That’s one of the things that leads to this, I don’t really like myself. Because there’s a piece of you that wants stuff and you’re not feeding that piece. You’re feeding, instead, your behaviors may be organized by fear of evaluation, for example.
So the way I think, and this is one way to kind of live your way into a different kind of way of being where you’re comfortable with yourself as you change your criteria for success. And instead of choosing, am I keeping up with the Jones’, am I adequate in some way that my mind says I should be compared to others, say, am I being true to myself today?
Am I being, if it’s important to me to be a kind person, have I been kind? If it’s important to me to be a good friend, have I done one thing today that’s consistent with that? Whether or not that person was home, did I call them?
And small, engaging in small steps like that, that are within your control, small choices over time really can kind of give you a sense of self efficacy, self-esteem, but also just comfort with yourself.
And the more you do it, the more strength you have in terms of noticing when your mind is kind of having that field day with all of your perceived flaws, and being willing to step back let it talk its talk and do your thing anyway.
Jenn: So what if we’re the person that’s always helping other people and we don’t know how to ask for help for ourselves or--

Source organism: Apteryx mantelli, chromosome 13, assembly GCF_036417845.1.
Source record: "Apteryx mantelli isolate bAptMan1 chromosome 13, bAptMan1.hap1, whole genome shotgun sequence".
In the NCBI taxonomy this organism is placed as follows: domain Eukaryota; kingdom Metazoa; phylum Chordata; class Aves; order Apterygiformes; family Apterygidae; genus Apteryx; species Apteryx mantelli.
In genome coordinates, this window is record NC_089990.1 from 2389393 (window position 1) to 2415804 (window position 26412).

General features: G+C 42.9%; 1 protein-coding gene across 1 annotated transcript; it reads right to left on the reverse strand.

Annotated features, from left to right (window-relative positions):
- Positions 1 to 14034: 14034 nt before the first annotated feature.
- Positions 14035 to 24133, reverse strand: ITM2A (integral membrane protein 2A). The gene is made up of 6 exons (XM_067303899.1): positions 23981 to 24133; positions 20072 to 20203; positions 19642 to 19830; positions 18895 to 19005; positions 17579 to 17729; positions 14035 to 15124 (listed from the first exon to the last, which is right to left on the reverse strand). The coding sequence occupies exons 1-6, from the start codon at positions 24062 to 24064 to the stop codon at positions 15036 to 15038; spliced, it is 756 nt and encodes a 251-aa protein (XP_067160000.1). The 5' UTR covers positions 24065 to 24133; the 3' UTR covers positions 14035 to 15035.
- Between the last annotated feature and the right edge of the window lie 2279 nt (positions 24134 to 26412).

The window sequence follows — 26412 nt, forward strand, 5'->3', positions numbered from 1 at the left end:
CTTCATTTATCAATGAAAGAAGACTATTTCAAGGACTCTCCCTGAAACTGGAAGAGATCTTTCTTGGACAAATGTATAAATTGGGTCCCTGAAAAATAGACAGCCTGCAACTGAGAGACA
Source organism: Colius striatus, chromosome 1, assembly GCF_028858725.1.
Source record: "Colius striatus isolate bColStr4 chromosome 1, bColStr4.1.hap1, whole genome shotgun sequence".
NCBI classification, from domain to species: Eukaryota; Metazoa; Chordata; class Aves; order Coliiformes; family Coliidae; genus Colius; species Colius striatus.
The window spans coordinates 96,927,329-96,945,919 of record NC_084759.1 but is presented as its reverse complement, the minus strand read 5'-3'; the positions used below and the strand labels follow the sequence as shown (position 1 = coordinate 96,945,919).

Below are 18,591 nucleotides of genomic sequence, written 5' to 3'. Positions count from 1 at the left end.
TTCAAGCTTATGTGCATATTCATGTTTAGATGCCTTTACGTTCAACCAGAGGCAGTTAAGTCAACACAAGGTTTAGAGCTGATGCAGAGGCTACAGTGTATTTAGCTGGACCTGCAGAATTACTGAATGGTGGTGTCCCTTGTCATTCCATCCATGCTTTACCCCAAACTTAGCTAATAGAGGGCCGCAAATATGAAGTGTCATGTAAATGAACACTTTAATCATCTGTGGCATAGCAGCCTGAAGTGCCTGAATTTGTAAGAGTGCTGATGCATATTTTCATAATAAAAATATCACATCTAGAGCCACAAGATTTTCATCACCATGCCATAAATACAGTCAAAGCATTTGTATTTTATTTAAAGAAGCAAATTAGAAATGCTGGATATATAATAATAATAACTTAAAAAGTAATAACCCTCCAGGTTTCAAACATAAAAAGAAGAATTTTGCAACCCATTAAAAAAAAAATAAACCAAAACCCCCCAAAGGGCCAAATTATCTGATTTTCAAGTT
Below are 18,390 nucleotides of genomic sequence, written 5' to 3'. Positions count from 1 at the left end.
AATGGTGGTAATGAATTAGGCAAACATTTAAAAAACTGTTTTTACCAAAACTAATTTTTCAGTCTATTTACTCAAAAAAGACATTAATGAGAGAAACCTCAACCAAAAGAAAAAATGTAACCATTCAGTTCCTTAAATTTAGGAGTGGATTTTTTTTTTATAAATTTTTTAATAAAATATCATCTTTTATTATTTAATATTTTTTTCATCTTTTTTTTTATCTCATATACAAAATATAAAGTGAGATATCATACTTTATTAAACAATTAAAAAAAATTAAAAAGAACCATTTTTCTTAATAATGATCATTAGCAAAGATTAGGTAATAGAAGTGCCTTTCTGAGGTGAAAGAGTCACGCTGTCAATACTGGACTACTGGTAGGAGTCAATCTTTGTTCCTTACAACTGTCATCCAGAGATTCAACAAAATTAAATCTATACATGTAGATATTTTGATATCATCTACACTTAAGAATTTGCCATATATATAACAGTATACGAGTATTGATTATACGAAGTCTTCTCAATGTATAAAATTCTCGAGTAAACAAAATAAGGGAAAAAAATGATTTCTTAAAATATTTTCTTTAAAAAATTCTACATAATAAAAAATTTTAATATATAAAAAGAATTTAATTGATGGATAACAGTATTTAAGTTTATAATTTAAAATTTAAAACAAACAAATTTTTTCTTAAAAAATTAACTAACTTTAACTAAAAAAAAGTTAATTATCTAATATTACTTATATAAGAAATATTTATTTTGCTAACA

Lisa: Oh my God, did someone plant that question and tell you to ask me that? (laughs)
Jenn: No. At least, I don’t know. Melissa might have.
Lisa: I’m kidding. (laughs) Melissa!
Jenn: Sometimes it’s, people don’t want to be seen as being weak or needy, even though they need something. And a lot of times it’s hard for people to recognize that, recognizing that you have a weakness or perceived opportunity is actually a sign of strength to know that. But how do we get started asking for help for ourselves?
Lisa: We deal with that. Right, and it is hard. And I am guilty of that myself. So I can absolutely relate to that. But here’s what I’ll tell you. When you’re on an airplane and you’re traveling with a younger person or a vulnerable person, they always tell you, put on your own oxygen mask first.